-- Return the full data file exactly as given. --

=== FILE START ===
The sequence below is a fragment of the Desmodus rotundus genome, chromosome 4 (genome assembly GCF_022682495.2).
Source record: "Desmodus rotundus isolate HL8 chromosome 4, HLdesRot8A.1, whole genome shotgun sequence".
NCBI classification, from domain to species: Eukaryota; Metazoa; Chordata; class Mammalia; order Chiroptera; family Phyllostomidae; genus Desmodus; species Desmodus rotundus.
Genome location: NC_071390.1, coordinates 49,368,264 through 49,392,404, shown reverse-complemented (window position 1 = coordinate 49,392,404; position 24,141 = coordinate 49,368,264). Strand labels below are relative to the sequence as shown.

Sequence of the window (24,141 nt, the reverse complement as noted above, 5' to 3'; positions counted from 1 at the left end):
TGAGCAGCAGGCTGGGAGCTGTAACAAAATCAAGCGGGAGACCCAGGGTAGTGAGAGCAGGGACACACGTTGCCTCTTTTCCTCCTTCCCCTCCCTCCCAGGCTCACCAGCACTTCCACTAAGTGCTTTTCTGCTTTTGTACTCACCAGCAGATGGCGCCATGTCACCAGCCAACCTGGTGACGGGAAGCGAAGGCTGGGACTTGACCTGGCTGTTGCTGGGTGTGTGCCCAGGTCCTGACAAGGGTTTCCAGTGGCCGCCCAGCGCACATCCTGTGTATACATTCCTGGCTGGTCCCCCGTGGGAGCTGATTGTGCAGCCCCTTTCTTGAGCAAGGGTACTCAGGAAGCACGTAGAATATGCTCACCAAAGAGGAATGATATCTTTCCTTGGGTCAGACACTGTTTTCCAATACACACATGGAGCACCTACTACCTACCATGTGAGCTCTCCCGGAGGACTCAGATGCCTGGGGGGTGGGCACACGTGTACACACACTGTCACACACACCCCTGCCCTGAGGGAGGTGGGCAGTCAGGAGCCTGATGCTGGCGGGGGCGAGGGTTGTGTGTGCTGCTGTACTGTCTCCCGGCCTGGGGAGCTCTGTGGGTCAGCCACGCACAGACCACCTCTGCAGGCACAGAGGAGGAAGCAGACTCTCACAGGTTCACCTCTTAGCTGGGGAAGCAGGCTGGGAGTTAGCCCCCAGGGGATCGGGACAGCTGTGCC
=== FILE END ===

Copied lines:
The sequence below is a fragment of the Desmodus rotundus genome, chromosome 4 (genome assembly GCF_022682495.2).
Source record: "Desmodus rotundus isolate HL8 chromosome 4, HLdesRot8A.1, whole genome shotgun sequence".
NCBI classification, from domain to species: Eukaryota; Metazoa; Chordata; class Mammalia; order Chiroptera; family Phyllostomidae; genus Desmodus; species Desmodus rotundus.
Genome location: NC_071390.1, coordinates 49,368,264 through 49,392,404, shown reverse-complemented (window position 1 = coordinate 49,392,404; position 24,141 = coordinate 49,368,264). Strand labels below are relative to the sequence as shown.

Sequence of the window (24,141 nt, the reverse complement as noted above, 5' to 3'; positions counted from 1 at the left end):
TGAGCAGCAGGCTGGGAGCTGTAACAAAATCAAGCGGGAGACCCAGGGTAGTGAGAGCAGGGACACACGTTGCCTCTTTTCCTCCTTCCCCTCCCTCCCAGGCTCACCAGCACTTCCACTAAGTGCTTTTCTGCTTTTGTACTCACCAGCAGATGGCGCCATGTCACCAGCCAACCTGGTGACGGGAAGCGAAGGCTGGGACTTGACCTGGCTGTTGCTGGGTGTGTGCCCAGGTCCTGACAAGGGTTTCCAGTGGCCGCCCAGCGCACATCCTGTGTATACATTCCTGGCTGGTCCCCCGTGGGAGCTGATTGTGCAGCCCCTTTCTTGAGCAAGGGTACTCAGGAAGCACGTAGAATATGCTCACCAAAGAGGAATGATATCTTTCCTTGGGTCAGACACTGTTTTCCAATACACACATGGAGCACCTACTACCTACCATGTGAGCTCTCCCGGAGGACTCAGATGCCTGGGGGGTGGGCACACGTGTACACACACTGTCACACACACCCCTGCCCTGAGGGAGGTGGGCAGTCAGGAGCCTGATGCTGGCGGGGGCGAGGGTTGTGTGTGCTGCTGTACTGTCTCCCGGCCTGGGGAGCTCTGTGGGTCAGCCACGCACAGACCACCTCTGCAGGCACAGAGGAGGAAGCAGACTCTCACAGGTTCACCTCTTAGCTGGGGAAGCAGGCTGGGAGTTAGCCCCCAGGGGATCGGGACAGCTGTGCC